Tuesday, January 22, 2013

Hypnotised Sightseers Budging Little,

When discussing the television comedy of today, it is fair to say that the sitcom has changed hugely from decades ago and that the situations are no longer physical but social. There are very few comedies where the setting may be identified by location; most of today’s comedies are simply defined by their characters that are of a group of people: Peep Show, Friends, How I Met Your Mother, Spaced, My Family, Mrs Brown’s Boys, Not Going Out etc. I don’t necessarily care for all or any of these but none of these are dominated by their setting.

I think my own taste in comedy favours those shows with a well-defined location or situation, typically, these are shows from the past. When the setting is more prominent, the comedy is stronger as the characters do not only interact with each other, they also react against their situation or plight.

Father Ted would be nothing if they weren’t three priests isolated on an island. Like the pub of Early Doors, its incongruent characters would never meet. The Office is dominated by strong characters but the competition that exists within the workplace is at the root of most of its laughs. The Royle Family is really just a group of people but the crowded room and the fact that its characters never leave the glare of the television is its essence, this is similar to The Smoking Room (a comedy series that was sadly curtailed by changes to the law), where the characters are placed on top of each other in a single room (could it ever be revived at an outdoors smoking shelter?).

Once the setting is in place, the characters take over. One of my favourites is Dad’s Army, as it is set in the past, it can never go out of date and so it proves week after week on BBC2. The characters have no modern day equivalents; no comedy boasts a Mainwaring, a Fraser or a Jones. The comedy of Jones is simple: rambling, irrelevant yarns, mistaken choice of words, his catchphrases and bungled drill and exercises. There are no Joneses today, the best similarities might be limited to sketch shows. The mistimed coming to attention never fails to raise a laugh, the direction is quite stunning; the timing of the late stomp always interrupts Mainwaring’s next announcement.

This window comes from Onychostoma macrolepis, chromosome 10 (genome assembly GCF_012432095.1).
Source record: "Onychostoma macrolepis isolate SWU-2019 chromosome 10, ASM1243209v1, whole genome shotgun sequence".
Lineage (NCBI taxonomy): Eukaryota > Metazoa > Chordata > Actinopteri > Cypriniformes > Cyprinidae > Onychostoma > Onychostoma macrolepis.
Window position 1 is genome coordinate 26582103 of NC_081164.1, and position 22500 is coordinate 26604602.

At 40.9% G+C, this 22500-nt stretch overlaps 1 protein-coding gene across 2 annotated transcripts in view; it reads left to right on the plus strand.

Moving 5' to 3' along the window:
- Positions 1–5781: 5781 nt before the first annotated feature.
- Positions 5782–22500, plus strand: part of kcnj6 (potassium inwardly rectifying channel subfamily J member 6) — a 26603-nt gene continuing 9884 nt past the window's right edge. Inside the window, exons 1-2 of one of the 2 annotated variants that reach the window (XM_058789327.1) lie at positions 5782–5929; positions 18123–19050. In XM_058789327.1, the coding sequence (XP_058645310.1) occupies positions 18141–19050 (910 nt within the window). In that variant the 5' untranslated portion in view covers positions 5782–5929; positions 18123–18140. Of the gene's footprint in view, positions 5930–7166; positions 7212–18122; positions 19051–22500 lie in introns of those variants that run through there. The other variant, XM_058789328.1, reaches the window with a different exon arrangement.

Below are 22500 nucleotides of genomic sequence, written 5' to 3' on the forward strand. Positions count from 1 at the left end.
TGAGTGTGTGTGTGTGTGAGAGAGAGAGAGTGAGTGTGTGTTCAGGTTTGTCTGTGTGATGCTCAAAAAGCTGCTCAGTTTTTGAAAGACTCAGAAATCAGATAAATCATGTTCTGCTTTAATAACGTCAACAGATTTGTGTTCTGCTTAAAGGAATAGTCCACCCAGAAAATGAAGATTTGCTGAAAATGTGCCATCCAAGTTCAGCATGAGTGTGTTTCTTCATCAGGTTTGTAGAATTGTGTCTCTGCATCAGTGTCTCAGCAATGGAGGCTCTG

Beyond the main cast, The Verger is the unsung hero of the show. As little more than the church caretaker, his gimmick is a misplaced sense of importance. After uttering his gratuitous statements, he puffs out his chest and pulls a face that suggests that he thinks the conversation is over because he has spoken. One such example is in The Royal Train, the platoon are trying to keep the king’s arrival secret, yet the vicar, the mayor, the warden and the verger descend. The Vicar starts, ‘I represent the church, his worship, the mayor represents the council. The warden says, ‘I represent the ARP’, leaving the verger to boldly state with pride and to pull his face, ‘And I’m a sightseer.’

Who are the vergers of today? The bit-part players, who appear in every episode, but would be missed considerably if they didn’t exist. The Janitor or Ted from Scrubs might be considered prime examples: of course, these two are from a sitcom dominated by its physical setting, the hospital. In conclusion, the best comedies, to me, are in well-defined settings, removed from my reality. The alternative is that the comedy is close to reality, involving a bunch of people - I can join a bunch of people and I am the funniest person I know, so why would I need to watch any other show?


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